Friday, July 30, 2010

Beat me upside the head with a carrot and call me Nancy: an exploration into Motivation

I wrote a paper, back in the day, on Motivation. Because it was of great interest to me: it seems to be such a central part of everyone's lives. It's a glaring example of one of those things our education should really deeply cover, both theoretically and especially practically, but doesn't even touch on it, in it's frantic scrabbling to get kids to remember the dates of the Napoleonic wars for one week so they can pass the memorization test.

If you know how to effectively motivate yourself, you will be successful in any filed you go into. If you can transfer that skill to other people, you will be successful as a leader in any field you go into.

There are two, no, three main ways I see, for motivating people: the carrot, the stick (which I always found interesting, to picture, because I would see a white rabbit with a carrot dangling from a stick like a fishing pole, and when the carrot wasn't working, the very same stick used as the fishing pole for the carrot was turned into the beating stick, without even bothering to remove the carrot, thus creating a rather interesting symbology, as the rabbit was being beaten with the carrot flying around erratically on the end of it's string.) And the God Within.

Carrot is familiar to all of us: I want you to do A, so I say I'll give you B if you do A. If you want B enough, you'll do A. Tada; motivation success. Or else, self motivation: I want B. I need to do A to get B. If I want B enough, I'll do A.

Stick is also familiar: Do A or I'll beat you with B. Or self motivation: I'm afraid of B, so I'll do A to prevent it.

The God Within is my third category, and so may require a bit of explanation. The Root of the word "enthusiasm" means "the God within." And the motivation strategy goes like this: I want to do A, so I'm going to do A.

This comes from my eastern philosophy background, but is a very simple concept: it's the idea of enjoying the process, rather than just enjoying the result. When you are enthusiastic about doing something, it's because you genuinely like doing it. Maybe my stated goal is to make a Bow that I can practice archery with, but my primary goal may be simply the enjoyable process of creating the bow, cutting out the general shape, slowly scraping away growth rings, testing the flex, working around knots, enjoying the fresh air and the feel and smell of the wood, and the challenge of the task.

This can go along with carrots or sticks.

Now we come to the problem shooting part of this analysis. What happens when B is not enough motivation, either positive or negative, to make you do A?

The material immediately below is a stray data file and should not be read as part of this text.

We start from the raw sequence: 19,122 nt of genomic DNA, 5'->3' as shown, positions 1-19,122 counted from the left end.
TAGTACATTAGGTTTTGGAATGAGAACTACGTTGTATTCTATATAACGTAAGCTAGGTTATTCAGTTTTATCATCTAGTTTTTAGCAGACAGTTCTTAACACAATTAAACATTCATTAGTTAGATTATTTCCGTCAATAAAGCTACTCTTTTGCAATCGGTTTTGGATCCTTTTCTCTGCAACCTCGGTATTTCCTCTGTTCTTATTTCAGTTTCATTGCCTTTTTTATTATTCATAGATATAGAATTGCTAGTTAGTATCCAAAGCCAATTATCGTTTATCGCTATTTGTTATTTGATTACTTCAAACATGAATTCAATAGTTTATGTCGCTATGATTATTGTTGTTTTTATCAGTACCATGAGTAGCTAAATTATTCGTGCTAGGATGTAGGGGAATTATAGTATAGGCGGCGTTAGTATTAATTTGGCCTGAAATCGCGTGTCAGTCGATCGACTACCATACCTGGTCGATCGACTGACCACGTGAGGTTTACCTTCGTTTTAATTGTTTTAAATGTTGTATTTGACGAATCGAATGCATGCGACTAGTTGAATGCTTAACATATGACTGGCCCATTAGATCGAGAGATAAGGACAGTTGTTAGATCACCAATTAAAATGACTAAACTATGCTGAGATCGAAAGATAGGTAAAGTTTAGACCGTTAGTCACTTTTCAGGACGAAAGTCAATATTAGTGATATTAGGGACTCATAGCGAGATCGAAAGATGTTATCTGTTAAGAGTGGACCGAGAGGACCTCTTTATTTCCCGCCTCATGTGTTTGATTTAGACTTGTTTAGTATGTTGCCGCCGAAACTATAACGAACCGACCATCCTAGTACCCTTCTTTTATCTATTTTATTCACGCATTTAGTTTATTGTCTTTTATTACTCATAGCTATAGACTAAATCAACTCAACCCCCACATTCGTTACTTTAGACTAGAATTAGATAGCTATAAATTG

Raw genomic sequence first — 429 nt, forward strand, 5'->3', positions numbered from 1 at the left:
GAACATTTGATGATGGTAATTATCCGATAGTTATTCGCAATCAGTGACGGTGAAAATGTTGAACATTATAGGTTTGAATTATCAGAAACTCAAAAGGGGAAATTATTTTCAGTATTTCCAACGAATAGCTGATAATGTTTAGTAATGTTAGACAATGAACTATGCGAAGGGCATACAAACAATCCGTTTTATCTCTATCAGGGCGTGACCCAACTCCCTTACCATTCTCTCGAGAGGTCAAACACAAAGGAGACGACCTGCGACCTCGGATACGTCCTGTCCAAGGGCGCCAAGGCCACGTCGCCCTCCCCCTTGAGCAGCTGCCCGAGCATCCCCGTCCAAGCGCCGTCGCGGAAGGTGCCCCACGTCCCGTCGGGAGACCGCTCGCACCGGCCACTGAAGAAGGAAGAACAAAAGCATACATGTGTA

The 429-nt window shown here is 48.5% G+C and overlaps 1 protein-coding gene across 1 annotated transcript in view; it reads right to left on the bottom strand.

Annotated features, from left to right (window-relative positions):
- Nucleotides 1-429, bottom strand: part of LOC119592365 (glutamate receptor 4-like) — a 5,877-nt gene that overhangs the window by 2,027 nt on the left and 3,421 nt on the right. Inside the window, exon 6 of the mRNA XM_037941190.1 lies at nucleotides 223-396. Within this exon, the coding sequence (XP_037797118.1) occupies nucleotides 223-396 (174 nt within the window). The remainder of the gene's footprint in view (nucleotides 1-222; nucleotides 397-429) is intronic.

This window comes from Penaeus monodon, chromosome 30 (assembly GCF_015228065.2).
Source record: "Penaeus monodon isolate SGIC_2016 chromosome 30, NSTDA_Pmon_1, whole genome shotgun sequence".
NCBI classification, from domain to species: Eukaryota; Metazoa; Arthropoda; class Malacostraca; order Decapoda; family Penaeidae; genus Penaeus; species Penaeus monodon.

I really want to learn how to get past that initial awkwardness barrier of striking up a conversation with strangers. And of getting through the initial stages of getting to know someone I'm interested in, and expressing interest. That's B, my desire, my goal. The stick side of the motivation is I feel like a heel when there's someone I want to talk to and I don't, because I'm shy. The Carrot side is I'm really curious about what having an intimate relationship is like.

However, neither of these motivations are enough to overcome my demotivating factor, which is that it scares the poop out of me to approach women. Perhaps if I felt truly horrible about myself for being shy like that, or desperately wanted a girlfriend, then it would be uncomfortable enough where I am, to change states.

This happened once in my life, when I was super depressed. The pain of my current situation was enough that I would try anything to try and get out of it. And my way out was meditation. I started meditating very regularly. Thus began my spiritual journey. This is very often how changes in people take place at first: people becoming sober, revolutions happening, etcetera. We humans don't like change, really don't like it, and so things have to get pretty awful for us to be forced to really change how we function.

This is unfortunate, because, looking at the change from the other side, it's a much better way of being, generally, and if we had changed sooner, we would have saved ourselves a lot of misery.

This is very well illustrated by the whole world today, with it's outdated and harmful systems of education, politics, energy, business. Energy is a simple one to look at for me. There are ecologically sustainable systems of living, that would give people a higher quality of life by far, and that would not only stop putting ecological diversity and the planets homeostasis systems in jeopardy, but would reverse the destructive trend we've created.

However, we are changing over in a very slow way, and, at least in large scale, only when the alternatives become unbearable. Cuba is a good example, for oil dependency. They got cut off from oil imports, so they had to change to more renewable systems of living. Which turned out to be great for them, once the changes were put into place.

Lets make this overly simple: what we have here is an extremely unequal evaluation of current happiness vs. future happiness.

If your current happiness, on a scale of 1-10, is a 3, because of your current way of living, and you know of another way of living, that would put your happiness at a 7, but you would have a temporary discomfort adjustment of -2 to happiness during the time you were changing, most people would not opt for the change. It's not logical, but that is the choice most people make.